Dhanteras marked the beginning of the five-day festival of lights. Revellers consider the day auspicious to add any form of ‘dhan’ or wealth, and are often seen shopping for various things, ranging from utensils to precious metals like gold and even automobiles.
This year, as hundreds around them ticked things off their shopping lists, a few Mumbaikars decided to take the road less taken.
One of them is Malad resident Ashlesha Bhat.
According to a report in The Times of India, the 45-year-old executive, who works at a firm in Bandra Kurla Complex, decided to trade all the plastic in her kitchen for copper, glassware and steel crockery.
“I thought I will remove plastic completely out of my kitchen than buying gold this time,” she told the publication.
Another Dadar resident, Vibhavari Kolwadkar, decided to make a smaller yet significant change for better health and lifestyle for her family, by replacing the plastic bottles with clay bottles and pots.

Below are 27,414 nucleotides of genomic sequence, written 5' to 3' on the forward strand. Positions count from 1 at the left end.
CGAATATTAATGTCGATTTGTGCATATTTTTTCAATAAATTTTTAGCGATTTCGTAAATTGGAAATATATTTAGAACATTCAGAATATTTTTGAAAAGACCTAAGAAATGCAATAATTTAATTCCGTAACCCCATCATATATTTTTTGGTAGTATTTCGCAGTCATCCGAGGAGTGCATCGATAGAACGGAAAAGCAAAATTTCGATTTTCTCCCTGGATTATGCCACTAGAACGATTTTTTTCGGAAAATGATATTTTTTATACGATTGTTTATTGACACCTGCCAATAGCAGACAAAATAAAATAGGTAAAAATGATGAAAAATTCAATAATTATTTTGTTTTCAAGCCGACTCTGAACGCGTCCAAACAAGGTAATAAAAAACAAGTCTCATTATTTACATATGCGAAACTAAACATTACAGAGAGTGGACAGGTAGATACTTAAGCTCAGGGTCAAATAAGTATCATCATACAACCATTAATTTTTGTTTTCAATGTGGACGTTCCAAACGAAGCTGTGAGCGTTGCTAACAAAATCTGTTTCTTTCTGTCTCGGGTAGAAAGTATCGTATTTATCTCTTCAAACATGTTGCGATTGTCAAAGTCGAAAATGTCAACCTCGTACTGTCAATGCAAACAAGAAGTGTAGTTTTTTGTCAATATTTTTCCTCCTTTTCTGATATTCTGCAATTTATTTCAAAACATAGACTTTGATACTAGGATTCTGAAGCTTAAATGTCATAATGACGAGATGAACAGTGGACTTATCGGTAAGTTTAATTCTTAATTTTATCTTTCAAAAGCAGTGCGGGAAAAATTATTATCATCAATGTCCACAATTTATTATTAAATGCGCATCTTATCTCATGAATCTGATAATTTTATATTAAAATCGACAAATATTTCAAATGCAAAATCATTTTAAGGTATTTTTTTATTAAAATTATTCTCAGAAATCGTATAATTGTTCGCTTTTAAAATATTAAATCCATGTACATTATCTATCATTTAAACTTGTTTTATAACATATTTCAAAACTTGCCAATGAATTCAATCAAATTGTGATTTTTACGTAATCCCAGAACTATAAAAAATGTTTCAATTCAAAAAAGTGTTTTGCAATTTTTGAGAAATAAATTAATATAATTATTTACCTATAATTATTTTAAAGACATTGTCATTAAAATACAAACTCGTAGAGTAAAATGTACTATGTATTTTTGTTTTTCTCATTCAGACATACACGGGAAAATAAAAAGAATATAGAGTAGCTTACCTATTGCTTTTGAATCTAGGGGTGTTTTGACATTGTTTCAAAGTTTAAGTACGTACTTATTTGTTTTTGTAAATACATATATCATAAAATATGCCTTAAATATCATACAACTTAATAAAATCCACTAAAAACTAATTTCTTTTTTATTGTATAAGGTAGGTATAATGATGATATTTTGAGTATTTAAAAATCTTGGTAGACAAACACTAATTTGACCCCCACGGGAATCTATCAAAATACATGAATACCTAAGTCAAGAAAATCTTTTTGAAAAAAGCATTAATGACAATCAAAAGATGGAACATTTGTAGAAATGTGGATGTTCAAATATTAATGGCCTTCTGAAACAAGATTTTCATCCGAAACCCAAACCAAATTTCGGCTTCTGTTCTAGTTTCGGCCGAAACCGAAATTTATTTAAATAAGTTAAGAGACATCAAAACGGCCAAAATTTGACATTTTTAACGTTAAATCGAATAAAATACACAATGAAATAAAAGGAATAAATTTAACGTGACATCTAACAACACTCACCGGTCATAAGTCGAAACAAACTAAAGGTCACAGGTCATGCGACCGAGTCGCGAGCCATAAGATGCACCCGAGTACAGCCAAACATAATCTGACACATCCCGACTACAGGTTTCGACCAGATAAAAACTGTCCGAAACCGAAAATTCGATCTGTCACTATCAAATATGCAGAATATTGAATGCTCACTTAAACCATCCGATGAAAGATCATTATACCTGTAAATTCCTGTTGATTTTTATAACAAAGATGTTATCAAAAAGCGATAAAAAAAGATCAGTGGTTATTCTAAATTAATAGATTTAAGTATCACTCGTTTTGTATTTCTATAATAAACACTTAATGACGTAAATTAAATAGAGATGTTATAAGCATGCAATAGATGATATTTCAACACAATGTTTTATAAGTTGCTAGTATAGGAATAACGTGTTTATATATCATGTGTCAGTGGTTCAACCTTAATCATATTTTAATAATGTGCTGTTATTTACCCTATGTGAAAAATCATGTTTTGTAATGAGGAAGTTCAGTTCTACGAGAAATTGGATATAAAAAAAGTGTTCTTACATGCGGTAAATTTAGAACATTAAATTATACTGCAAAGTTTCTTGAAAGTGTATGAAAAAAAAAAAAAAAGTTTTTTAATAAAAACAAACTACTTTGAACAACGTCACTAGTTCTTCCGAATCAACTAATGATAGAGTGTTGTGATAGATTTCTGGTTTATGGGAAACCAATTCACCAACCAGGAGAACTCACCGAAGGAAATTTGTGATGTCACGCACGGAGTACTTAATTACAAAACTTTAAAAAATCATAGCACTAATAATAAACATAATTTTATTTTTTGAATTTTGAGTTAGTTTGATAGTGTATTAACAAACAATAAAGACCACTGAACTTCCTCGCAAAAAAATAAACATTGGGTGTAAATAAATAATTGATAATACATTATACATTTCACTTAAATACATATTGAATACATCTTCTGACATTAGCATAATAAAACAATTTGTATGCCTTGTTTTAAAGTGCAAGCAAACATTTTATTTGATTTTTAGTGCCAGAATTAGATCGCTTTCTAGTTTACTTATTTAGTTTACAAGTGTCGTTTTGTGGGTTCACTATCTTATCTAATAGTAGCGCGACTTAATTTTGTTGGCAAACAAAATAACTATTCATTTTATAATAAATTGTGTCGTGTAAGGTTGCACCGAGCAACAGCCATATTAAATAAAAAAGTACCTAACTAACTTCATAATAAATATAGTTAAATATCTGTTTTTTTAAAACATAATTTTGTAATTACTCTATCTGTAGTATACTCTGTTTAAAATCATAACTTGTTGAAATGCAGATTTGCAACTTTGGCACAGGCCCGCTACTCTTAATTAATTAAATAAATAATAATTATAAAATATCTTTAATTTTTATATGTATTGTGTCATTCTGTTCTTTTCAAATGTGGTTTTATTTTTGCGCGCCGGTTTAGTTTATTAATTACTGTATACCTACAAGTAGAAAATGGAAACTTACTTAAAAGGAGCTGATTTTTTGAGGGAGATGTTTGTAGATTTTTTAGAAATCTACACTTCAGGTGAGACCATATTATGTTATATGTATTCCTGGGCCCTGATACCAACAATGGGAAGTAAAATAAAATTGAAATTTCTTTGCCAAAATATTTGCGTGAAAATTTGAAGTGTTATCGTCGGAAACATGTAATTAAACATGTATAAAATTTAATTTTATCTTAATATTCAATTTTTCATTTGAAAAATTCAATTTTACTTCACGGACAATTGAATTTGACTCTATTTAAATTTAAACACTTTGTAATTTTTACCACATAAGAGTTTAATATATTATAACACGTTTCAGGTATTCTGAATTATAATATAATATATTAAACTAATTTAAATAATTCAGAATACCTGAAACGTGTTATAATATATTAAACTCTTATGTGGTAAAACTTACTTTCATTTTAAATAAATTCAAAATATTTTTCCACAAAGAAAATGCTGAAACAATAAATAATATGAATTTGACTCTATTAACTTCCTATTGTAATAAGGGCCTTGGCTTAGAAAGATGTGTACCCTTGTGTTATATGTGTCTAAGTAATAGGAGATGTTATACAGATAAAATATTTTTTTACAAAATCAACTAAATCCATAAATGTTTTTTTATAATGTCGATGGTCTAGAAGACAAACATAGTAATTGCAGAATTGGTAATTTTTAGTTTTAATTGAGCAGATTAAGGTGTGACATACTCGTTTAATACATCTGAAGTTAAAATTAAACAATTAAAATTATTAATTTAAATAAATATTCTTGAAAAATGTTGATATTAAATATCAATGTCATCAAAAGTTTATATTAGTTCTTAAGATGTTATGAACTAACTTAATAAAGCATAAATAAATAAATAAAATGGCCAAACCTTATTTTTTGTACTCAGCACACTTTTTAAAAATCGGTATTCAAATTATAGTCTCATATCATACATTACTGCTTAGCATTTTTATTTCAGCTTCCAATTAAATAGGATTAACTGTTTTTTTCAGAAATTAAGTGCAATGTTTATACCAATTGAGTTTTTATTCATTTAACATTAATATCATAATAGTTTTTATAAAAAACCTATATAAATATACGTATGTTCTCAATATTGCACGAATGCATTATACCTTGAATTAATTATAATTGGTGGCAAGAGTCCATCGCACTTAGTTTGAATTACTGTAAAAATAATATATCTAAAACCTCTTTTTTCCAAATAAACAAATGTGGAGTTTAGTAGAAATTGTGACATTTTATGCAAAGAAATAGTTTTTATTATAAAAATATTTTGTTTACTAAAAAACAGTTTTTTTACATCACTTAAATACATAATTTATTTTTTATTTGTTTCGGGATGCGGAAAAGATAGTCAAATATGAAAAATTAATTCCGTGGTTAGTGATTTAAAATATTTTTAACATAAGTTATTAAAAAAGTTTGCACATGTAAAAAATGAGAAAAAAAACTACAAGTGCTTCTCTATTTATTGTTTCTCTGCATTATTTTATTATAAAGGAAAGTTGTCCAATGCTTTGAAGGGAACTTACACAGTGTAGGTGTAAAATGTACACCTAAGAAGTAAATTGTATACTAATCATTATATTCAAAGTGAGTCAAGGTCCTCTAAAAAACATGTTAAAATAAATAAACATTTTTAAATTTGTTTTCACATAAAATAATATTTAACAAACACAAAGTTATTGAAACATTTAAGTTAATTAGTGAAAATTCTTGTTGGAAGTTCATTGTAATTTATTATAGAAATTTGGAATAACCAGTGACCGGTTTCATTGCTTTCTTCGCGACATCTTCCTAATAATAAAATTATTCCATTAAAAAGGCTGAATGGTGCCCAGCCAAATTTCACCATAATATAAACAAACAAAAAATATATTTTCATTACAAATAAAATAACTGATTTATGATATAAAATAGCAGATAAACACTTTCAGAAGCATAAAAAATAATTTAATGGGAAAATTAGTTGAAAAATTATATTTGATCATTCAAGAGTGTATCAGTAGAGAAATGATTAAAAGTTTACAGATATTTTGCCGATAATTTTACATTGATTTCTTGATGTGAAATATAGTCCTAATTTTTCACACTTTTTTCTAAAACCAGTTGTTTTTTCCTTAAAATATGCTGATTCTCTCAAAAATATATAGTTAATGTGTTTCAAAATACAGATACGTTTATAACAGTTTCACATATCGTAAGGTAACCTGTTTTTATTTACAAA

The report also mentions how the sale of copper crockery has spiked three times since the plastic ban came into effect.
Some of this can also be attributed to health reasons where consumers are now cautious of using plastic in the microwave or drinking water out of plastic bottles, as they consider it unhealthy, a Big Bazaar spokesperson told ToI.
It is delightful to see people taking small steps to make Diwali eco-friendly. What a lovely way of celebrating the festival of lights while also preserving nature, right?
(Edited by Shruti Singhal)
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